Let’s cut to the chase: the daddy of Sony’s 2016 TV line-up is a movie lover’s dream come true.
The flagship KD-75XD9405 is a lounge-dominating 75in flat, LED back-lit TV that supports Ultra HD and HDR through streaming and physical formats, as well as active 3D. If that isn’t enough to lose you in AV-centric reverie, perhaps the fact that it looks stunning will be.
Sony has opted out of the UHD Alliance’s UHD Premium certification scheme announced earlier this year, instead running with its own 4K HDR logo.
But the company claims the KD-75XD9405 still meets the organisation’s stringent specifications, which focus on the colour depth, brightness range and black level required to display HDR content to its full potential.
The company also claims that with the help of X-tended Dynamic Range PRO – processing that guides light towards specific areas of the screen – the KD-74XD9405 achieves three times the brightness gamut of a conventional LED-backlit set.
While Sony’s XD93 range exclusively features Slim Backlight Drive – its attempt to deliver the desirable contrast of full-array local dimming in a slimmer design – the flagship goes all-out with full and even LED backlighting in a deeper TV design.
But that doesn’t mean it’s piled on the pounds – far from it. The top is only the width of three or four beer mats and the bottom, where all the brainpower is crammed, only sticks out a few extra centimetres.
The streamlined aesthetic features across Sony's entire line-up, a move away from the flanked speakers and wedge design of some 2015 models (the KD-75X9405C, for one).
It can be wall-mounted, if you feel your plasterwork will hold the telly’s 39kg weight, but plonk it on a tabletop and it won’t go anywhere thanks to a sturdy base plate stand, which is slightly raised and has a removable back cover so cables can feed discreetly underneath it and be hidden from sight.
That’s handy if you plan to trail wires between the TV and your games console, Sky box, disc player and soundbar, which is possible through a HDMI connection as the telly has four inputs.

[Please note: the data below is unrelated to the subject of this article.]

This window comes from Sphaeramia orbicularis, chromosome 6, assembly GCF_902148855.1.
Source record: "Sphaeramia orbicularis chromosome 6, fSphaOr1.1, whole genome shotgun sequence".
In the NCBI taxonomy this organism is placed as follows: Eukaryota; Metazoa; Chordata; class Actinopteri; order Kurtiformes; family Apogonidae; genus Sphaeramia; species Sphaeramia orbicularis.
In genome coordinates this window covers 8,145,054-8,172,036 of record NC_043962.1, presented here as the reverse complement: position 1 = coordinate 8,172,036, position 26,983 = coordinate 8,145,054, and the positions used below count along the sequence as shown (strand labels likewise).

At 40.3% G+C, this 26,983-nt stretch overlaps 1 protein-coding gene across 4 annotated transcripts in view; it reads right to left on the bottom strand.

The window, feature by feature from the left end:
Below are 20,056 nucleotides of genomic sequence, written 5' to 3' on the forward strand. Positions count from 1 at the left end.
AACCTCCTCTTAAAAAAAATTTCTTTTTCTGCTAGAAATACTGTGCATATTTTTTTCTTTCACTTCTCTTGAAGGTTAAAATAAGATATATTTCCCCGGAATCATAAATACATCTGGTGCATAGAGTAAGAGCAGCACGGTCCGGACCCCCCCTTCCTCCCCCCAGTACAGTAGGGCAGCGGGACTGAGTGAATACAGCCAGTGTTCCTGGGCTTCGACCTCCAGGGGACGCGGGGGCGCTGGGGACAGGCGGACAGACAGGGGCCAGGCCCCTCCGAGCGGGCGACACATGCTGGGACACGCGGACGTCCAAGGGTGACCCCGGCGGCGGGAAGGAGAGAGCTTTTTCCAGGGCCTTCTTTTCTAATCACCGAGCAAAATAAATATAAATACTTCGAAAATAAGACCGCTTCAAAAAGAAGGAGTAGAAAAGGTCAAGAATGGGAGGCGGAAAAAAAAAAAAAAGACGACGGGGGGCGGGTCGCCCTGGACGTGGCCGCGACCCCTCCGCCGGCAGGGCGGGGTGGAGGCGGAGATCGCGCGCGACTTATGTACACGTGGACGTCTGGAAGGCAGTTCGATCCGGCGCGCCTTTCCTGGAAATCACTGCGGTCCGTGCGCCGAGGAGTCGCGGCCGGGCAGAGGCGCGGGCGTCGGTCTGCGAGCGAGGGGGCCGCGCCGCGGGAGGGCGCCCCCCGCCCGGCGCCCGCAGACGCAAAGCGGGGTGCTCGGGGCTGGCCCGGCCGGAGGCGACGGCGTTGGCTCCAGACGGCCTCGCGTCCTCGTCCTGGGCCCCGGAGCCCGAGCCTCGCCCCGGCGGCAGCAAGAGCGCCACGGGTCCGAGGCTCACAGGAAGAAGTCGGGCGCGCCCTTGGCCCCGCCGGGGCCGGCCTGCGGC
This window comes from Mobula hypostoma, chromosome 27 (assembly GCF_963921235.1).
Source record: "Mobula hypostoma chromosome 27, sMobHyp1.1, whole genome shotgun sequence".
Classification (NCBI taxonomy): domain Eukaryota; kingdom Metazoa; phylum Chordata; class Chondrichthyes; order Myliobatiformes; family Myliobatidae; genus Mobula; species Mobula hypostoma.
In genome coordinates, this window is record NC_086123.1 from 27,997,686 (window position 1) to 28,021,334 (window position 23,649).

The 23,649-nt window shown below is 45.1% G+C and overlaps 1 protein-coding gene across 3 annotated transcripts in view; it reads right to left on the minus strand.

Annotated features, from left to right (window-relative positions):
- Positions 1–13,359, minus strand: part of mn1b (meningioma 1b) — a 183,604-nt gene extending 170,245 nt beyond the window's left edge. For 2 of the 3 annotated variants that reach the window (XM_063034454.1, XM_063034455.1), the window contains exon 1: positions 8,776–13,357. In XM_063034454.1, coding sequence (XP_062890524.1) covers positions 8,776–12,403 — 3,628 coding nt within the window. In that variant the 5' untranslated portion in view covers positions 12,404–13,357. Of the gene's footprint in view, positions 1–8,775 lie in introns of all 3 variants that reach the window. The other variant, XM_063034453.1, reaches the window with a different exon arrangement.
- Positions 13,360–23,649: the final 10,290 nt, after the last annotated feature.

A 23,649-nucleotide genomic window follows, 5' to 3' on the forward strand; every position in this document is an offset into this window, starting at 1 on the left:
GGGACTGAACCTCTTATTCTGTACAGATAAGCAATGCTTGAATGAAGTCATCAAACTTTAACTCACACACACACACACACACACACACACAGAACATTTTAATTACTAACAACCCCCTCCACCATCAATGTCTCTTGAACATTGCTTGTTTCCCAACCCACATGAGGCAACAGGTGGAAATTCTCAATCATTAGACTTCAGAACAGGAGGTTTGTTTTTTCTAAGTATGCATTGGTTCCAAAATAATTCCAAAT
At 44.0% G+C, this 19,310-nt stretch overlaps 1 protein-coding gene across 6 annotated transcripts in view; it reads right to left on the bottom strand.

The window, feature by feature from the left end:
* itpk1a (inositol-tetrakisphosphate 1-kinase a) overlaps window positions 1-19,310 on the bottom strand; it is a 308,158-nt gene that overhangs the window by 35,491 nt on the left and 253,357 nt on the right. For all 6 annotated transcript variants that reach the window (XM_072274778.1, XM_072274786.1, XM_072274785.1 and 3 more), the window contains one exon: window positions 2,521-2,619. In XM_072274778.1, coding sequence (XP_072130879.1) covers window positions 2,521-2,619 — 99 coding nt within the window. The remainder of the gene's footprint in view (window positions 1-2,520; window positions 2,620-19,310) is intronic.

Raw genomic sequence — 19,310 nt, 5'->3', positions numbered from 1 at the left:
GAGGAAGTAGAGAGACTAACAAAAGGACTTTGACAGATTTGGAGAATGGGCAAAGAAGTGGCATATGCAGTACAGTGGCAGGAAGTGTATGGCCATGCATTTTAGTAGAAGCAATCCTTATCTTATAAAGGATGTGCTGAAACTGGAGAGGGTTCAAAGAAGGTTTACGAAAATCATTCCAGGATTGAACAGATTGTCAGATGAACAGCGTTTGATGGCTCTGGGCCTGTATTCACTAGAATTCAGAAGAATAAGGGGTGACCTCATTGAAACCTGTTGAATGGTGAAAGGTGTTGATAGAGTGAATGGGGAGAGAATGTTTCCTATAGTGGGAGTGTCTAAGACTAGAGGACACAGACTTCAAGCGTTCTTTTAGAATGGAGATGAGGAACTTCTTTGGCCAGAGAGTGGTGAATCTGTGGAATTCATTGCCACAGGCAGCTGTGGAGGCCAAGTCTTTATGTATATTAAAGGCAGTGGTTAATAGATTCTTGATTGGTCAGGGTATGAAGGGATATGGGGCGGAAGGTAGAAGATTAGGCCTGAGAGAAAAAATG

It’s win-win for those already investing in an Ultra HD Blu-ray player, as all four are 4K-ready with 2.0 and HDCP 2.2 certification.
The KD-75XD9405 has three USB inputs, but now there’s much more streaming 4K content available, we make more use of its LAN socket – a more stable way of getting online than using wi-fi.
We’re pleased Android’s smart platform returns to Sony TVs in much the same form for a second year running – even if it doesn’t quite have the simplistic charm of rival systems such as Panasonic’s Mozilla Firefox OS and LG’s WebOS.
Menus are generally comprehensive and easy to follow, with the home page comprising a neat list of sections, headed by recommended content and followed by apps, inputs, games and settings.
Like all of Sony’s 2016 Android-powered TVs, the KD-75XD9405 features YouView, which, like Freeview Play, is an all-inclusive platform that amalgamates all of the UK’s catch-up TV services (BBC iPlayer, ITV Player, All 4 and Demand 5) with a seven-day rollback EPG.
It’s not compulsory as there’s also a Freeview HD tuner and separate catch-up apps on the home page, but we like the idea of having it all under one umbrella.
More after the break
Because it’s Sony, there’s also the PlayStation Video store for buying and renting movies and TV shows, and PlayStation Now for disc-free game playing. And because it’s Android, there’s Google Cast and Google Play at your service too.
A shortcut for the latter has appeared on the remote, joining the existing Netflix one, but while the layout is familiar, we aren’t big fans of the soft edgeless buttons.
We’re pleased to see it operates the Panasonic DMP-UB900 Ultra HD Blu-ray player, though, and this is very much where our journey into picture performance begins.